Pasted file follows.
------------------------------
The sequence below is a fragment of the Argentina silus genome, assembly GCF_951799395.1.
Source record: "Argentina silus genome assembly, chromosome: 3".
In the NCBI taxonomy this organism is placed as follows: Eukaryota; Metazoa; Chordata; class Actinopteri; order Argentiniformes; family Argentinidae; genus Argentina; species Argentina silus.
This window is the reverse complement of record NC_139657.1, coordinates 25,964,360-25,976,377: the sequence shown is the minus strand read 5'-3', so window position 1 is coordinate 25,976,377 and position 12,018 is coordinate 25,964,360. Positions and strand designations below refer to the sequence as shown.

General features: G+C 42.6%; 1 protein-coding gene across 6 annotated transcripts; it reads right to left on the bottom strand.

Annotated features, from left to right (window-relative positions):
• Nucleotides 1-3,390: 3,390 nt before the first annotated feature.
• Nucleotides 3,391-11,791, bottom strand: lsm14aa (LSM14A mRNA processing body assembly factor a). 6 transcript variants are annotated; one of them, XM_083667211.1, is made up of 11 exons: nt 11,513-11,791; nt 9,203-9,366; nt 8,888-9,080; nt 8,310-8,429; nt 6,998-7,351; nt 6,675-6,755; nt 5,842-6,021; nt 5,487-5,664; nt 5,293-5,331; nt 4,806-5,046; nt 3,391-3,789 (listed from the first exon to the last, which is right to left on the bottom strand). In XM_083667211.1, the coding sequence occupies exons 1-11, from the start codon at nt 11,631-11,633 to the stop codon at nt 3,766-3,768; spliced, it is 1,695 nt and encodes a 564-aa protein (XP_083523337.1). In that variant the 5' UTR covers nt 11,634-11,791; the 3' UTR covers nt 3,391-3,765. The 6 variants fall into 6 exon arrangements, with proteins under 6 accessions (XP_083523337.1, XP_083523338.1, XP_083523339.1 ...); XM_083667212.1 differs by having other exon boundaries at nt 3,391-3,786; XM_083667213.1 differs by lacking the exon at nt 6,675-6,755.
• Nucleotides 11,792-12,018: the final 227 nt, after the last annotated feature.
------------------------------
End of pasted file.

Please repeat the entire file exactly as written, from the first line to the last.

The sequence below is a fragment of the Argentina silus genome, assembly GCF_951799395.1.
Source record: "Argentina silus genome assembly, chromosome: 3".
In the NCBI taxonomy this organism is placed as follows: Eukaryota; Metazoa; Chordata; class Actinopteri; order Argentiniformes; family Argentinidae; genus Argentina; species Argentina silus.
This window is the reverse complement of record NC_139657.1, coordinates 25,964,360-25,976,377: the sequence shown is the minus strand read 5'-3', so window position 1 is coordinate 25,976,377 and position 12,018 is coordinate 25,964,360. Positions and strand designations below refer to the sequence as shown.

General features: G+C 42.6%; 1 protein-coding gene across 6 annotated transcripts; it reads right to left on the bottom strand.

Annotated features, from left to right (window-relative positions):
• Nucleotides 1-3,390: 3,390 nt before the first annotated feature.
• Nucleotides 3,391-11,791, bottom strand: lsm14aa (LSM14A mRNA processing body assembly factor a). 6 transcript variants are annotated; one of them, XM_083667211.1, is made up of 11 exons: nt 11,513-11,791; nt 9,203-9,366; nt 8,888-9,080; nt 8,310-8,429; nt 6,998-7,351; nt 6,675-6,755; nt 5,842-6,021; nt 5,487-5,664; nt 5,293-5,331; nt 4,806-5,046; nt 3,391-3,789 (listed from the first exon to the last, which is right to left on the bottom strand). In XM_083667211.1, the coding sequence occupies exons 1-11, from the start codon at nt 11,631-11,633 to the stop codon at nt 3,766-3,768; spliced, it is 1,695 nt and encodes a 564-aa protein (XP_083523337.1). In that variant the 5' UTR covers nt 11,634-11,791; the 3' UTR covers nt 3,391-3,765. The 6 variants fall into 6 exon arrangements, with proteins under 6 accessions (XP_083523337.1, XP_083523338.1, XP_083523339.1 ...); XM_083667212.1 differs by having other exon boundaries at nt 3,391-3,786; XM_083667213.1 differs by lacking the exon at nt 6,675-6,755.
• Nucleotides 11,792-12,018: the final 227 nt, after the last annotated feature.